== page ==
Pet safety is relevant year-round, but there are some tips specific to the holidays and winter season.
“When temperatures drop, it’s best to bring your pets inside. If it feels cold to you, it most likely is for your pets as well,” Lynne Ouchida, Humane Society of Central Oregon community outreach manager said. “Especially when it’s snowing, when it’s wet, or it’s windy, you want to make sure your pet has a protected area. Or again, be brought inside or into the garage.”
Even the furry friends who do not belong to us can be protected.
“If you see strays out there, one of the best things that you can do is if you can bring them to the Humane Society or any veterinarian to see if there’s a microchip,” Ouchida said. “If there’s a microchip, then we can help quickly reunite that animal with its family.”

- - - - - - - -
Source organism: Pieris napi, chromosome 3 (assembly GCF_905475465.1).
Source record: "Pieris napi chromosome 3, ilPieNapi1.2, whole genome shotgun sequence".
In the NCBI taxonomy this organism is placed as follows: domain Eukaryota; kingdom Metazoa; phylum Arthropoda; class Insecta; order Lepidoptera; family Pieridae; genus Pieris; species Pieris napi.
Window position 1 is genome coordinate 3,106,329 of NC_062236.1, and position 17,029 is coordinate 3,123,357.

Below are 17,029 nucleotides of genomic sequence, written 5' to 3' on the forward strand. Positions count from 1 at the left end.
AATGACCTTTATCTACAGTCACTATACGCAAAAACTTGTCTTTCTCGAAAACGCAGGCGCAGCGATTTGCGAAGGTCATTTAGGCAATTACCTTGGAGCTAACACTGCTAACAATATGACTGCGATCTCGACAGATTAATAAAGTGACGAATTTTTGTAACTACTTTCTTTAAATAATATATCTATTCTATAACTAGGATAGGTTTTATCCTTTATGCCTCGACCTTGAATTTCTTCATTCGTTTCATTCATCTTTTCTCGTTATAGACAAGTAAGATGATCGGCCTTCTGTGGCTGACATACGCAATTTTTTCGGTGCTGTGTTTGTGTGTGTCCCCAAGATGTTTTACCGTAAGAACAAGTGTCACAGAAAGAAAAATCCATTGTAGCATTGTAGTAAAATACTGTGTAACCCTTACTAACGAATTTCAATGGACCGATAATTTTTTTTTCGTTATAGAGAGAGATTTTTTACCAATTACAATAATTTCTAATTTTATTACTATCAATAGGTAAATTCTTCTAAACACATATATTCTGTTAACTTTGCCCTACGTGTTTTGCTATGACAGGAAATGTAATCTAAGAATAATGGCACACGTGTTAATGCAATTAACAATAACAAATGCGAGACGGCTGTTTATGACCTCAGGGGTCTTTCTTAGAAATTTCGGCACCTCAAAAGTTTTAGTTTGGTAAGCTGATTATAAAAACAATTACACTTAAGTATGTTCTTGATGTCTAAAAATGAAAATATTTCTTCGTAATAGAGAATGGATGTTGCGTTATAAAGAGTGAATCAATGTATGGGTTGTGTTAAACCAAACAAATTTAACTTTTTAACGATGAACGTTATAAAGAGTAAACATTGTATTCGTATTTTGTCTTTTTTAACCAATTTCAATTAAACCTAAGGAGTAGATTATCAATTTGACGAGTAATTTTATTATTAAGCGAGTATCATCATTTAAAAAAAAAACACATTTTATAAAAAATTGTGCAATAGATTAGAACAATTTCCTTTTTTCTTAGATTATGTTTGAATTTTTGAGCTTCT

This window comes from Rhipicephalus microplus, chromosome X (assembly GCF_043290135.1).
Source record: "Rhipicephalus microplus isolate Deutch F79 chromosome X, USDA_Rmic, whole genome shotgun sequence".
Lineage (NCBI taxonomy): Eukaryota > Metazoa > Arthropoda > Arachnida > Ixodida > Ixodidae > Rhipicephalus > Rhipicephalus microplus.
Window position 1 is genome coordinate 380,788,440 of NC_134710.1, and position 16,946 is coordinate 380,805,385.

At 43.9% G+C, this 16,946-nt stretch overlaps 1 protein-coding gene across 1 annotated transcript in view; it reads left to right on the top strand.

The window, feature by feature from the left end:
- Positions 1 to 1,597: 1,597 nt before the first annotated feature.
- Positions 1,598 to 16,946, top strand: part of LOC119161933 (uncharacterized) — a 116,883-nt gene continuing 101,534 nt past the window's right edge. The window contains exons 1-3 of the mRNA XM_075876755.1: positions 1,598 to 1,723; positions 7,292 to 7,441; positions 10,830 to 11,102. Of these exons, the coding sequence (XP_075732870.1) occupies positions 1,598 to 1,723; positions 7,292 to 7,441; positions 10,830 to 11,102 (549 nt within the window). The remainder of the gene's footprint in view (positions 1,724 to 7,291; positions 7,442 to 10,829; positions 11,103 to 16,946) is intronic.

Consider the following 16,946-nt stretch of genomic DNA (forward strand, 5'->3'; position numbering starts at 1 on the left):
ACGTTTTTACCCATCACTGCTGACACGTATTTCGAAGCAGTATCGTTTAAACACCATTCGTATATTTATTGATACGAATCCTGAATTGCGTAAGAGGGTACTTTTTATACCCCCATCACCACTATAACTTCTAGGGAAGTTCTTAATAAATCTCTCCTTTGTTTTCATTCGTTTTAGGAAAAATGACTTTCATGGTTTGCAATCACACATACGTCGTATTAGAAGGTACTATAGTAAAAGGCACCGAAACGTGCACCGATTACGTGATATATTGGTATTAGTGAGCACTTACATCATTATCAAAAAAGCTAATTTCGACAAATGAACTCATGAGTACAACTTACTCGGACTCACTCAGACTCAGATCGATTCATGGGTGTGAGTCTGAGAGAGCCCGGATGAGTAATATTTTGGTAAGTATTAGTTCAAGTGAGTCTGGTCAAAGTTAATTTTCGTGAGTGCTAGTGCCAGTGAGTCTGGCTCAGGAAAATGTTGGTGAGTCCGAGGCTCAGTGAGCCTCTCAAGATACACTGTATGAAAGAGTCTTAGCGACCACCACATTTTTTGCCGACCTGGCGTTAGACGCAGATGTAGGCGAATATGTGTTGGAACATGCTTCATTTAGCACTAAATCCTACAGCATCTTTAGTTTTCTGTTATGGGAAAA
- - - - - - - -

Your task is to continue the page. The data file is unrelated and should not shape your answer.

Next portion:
As holiday festivities begin, there is even more to look out for inside the home.
“Check your pet right now to see if they have an ID tag, and make sure that information is legible and the phone numbers on there are current. If you have a microchip implanted in your pet, make sure that that information is current as well,” Ouchida said. “Dogs and cats can get stressed during the holiday gatherings, and doors are often left open.”
Do not forget about what is under the tree, odds are, it is not all pet friendly.
“Cat and dogs can be curious, and all the ribbon can cause some intestinal upset if they actually eat that,” Ouchida said. “So let them enjoy helping you unwrap, but make sure you’re supervising them along the way.”Cold Weather Tips for Pets HSCO